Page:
States Race to Secure Their Voting Systems Before Hackers Strike Again
American intelligence agencies were watching the 2016 election closely. The month before Election Day, they released a statement warning that they detected efforts by the Russian government to undermine voters’ trust in the election process. Among those efforts was the highly publicized leak of emails stolen from the Democratic National Committee.
But Russia’s attempts at interference didn’t end there. In recent months, officials have sounded the alarm on Russian efforts to more directly influence the election through attempts to hack state electoral systems.
“There were concerns about could the Russians do something with the voter registration rolls, make names disappear, replace some things, and prevent some people from voting,” said former CIA director John Brennan in an interview for Putin’s Revenge, FRONTLINE’s months-long investigation into the origins of Russia’s election meddling.
This June, Bloomberg reported that Russian hackers targeted various systems in 39 states during the summer and fall of 2016.
Then, in September, the Department of Homeland Security (DHS) notified election officials in 21 states that hackers linked to Russia sought access to their voter registration files and public election sites.
“It was a growing list, but it seemed to be a random list,” said Jeh Johnson, the former secretary at DHS, in an interview with FRONTLINE.
The targets included battleground states like Ohio, Florida, Pennsylvania, Virginia, Iowa and Wisconsin.
Election officials in 19 of the states have said that their systems were not breached, and there has been no evidence that voting machines were compromised or votes changed due to the Russian interference.
But in Illinois, officials said hackers did manage to access the voter registration database and view around 90,000 records in the summer before the election. And in Arizona, the password and credentials of an election official were stolen by hackers, according to officials there.
Russian President Vladimir Putin has denied that his government was behind the hacking efforts. Nevertheless, the incidents have exposed critical gaps in the nation’s election infrastructure, according to former intelligence officials and cybersecurity experts, and ignited a tense debate between state and federal officials over how best to secure voting systems ahead of elections in 2018 and 2020.
“We know from more than a decade of research into voting machines and other election equipment that most of the equipment we use in the U.S. is just full of vulnerabilities,” said Alex Halderman, a professor of computer science and an expert in cybersecurity at the University of Michigan. “We know that there are routes that attackers could potentially use to remotely compromise everything from the electronic poll books that are used to check-in voters at the polling place, to the voting machines themselves, to the voter registration systems. These are not well-secured systems.”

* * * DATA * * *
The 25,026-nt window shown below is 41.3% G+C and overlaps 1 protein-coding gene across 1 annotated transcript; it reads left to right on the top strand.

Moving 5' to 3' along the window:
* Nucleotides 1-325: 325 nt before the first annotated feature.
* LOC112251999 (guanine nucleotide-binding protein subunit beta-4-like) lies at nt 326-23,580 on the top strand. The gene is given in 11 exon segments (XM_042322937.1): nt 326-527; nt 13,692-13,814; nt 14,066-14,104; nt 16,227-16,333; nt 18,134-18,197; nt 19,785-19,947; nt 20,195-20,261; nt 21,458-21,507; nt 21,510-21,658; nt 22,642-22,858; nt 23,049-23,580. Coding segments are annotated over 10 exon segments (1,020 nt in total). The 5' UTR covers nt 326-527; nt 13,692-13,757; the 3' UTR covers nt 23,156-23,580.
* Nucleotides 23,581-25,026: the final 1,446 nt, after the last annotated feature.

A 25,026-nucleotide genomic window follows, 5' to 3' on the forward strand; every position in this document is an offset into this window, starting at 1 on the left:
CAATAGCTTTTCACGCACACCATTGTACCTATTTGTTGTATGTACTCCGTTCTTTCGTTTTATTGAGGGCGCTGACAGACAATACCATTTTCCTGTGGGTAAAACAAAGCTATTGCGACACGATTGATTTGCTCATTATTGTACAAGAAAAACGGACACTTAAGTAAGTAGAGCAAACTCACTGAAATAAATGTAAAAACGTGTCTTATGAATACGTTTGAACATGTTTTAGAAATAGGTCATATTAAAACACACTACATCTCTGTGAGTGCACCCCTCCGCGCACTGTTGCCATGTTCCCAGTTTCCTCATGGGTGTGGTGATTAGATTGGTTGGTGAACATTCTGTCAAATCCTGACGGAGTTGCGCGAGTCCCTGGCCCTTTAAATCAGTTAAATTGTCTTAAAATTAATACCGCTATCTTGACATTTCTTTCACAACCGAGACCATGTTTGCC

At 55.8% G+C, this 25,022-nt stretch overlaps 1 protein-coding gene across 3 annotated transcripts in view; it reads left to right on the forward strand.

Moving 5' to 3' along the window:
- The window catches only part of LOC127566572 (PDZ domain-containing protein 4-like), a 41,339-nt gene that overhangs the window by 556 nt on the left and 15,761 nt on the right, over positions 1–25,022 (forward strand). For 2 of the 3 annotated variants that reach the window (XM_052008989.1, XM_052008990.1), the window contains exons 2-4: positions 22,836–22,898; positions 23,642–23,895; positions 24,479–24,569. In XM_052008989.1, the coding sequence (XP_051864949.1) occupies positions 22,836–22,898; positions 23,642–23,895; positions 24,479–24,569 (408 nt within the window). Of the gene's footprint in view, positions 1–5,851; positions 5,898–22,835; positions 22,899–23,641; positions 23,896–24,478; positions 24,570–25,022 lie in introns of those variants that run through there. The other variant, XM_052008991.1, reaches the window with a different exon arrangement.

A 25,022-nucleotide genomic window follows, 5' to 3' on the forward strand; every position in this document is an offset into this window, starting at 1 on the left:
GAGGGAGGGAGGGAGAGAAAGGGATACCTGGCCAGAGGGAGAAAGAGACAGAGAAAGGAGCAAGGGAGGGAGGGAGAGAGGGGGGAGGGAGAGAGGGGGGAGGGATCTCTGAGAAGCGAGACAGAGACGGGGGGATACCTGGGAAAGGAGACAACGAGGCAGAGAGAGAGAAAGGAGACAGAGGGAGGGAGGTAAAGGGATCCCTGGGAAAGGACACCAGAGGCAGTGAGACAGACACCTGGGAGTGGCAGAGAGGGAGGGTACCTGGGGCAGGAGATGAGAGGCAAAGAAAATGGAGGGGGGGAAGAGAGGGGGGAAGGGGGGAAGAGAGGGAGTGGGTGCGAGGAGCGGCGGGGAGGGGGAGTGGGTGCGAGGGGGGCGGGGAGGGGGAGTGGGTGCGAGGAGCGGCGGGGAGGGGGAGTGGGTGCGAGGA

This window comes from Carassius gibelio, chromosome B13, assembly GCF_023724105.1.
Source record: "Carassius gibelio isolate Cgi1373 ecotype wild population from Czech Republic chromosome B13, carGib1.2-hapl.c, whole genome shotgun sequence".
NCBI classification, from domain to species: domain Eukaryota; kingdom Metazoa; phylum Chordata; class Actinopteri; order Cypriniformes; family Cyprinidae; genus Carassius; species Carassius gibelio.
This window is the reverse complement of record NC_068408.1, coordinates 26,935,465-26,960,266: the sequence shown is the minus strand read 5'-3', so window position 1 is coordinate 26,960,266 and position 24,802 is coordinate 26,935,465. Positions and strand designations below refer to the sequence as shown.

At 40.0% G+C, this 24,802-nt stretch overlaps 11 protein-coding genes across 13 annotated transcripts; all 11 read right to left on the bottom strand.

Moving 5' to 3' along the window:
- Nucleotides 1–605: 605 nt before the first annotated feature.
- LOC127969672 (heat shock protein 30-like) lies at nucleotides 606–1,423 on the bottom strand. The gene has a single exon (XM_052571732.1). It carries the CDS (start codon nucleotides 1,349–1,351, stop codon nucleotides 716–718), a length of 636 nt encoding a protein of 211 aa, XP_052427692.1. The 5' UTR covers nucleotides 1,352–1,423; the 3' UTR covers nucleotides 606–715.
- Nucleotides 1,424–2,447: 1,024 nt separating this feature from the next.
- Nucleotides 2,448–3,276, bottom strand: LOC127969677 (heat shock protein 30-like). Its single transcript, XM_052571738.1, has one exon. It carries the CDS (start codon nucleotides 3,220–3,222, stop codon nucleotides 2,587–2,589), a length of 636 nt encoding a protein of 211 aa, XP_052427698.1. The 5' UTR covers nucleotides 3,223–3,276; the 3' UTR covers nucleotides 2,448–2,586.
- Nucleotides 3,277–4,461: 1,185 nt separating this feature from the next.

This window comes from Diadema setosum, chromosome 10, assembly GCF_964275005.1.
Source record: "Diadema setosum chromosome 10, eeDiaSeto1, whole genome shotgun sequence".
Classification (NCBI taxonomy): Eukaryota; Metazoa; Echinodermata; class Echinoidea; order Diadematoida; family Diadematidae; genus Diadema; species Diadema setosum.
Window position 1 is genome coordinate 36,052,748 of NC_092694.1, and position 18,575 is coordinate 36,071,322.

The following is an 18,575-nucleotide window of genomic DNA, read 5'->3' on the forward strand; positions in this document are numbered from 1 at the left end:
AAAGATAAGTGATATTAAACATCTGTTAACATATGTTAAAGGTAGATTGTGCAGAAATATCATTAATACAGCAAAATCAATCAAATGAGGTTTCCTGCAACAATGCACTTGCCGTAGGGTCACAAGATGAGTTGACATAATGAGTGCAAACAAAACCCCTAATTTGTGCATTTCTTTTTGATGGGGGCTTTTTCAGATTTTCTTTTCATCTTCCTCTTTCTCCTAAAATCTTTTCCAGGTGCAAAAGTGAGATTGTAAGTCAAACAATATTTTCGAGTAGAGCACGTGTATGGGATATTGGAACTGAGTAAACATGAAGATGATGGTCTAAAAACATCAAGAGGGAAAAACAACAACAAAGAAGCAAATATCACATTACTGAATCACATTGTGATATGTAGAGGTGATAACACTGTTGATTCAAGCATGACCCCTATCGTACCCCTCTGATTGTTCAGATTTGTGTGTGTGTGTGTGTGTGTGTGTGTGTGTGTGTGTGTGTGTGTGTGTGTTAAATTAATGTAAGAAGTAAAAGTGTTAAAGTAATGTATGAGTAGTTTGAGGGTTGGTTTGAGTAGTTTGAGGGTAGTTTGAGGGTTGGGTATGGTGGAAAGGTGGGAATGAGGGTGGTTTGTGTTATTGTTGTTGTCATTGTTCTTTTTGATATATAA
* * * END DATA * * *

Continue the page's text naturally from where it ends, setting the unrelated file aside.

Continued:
Even without hacking into voting machines directly, potential attackers could cause chaos and disruption by tampering with voter registration data, said Halderman, deleting or altering records to cause delays at polling stations or have voters turned away on Election Day.
In the wake of last year’s attacks, states are stepping up firewalls and encryption of their voter databases; boosting password security among election employees; monitoring their networks for threats; and testing any election infrastructure that’s connected to the internet to see how easy it would be for hackers to get in. Many are also creating cybersecurity task forces.
In West Virginia, election officials are hiring a cybersecurity expert from the National Guard. Wisconsin is working to get an employee who works with the state’s voter registration system certified as a “white hat” hacker, someone trained to think like a hacker and test for vulnerabilities.
“Efforts to share cybersecurity best practices of all kinds are absolutely lighting up the elections world right now,” said Wendy Underhill, director of elections and redistricting at the National Conference of State Legislatures, which tracks the issue among states. “Election officials across the nation are doubling down on it, learning from each other, and talking more closely with their IT people and other resources.”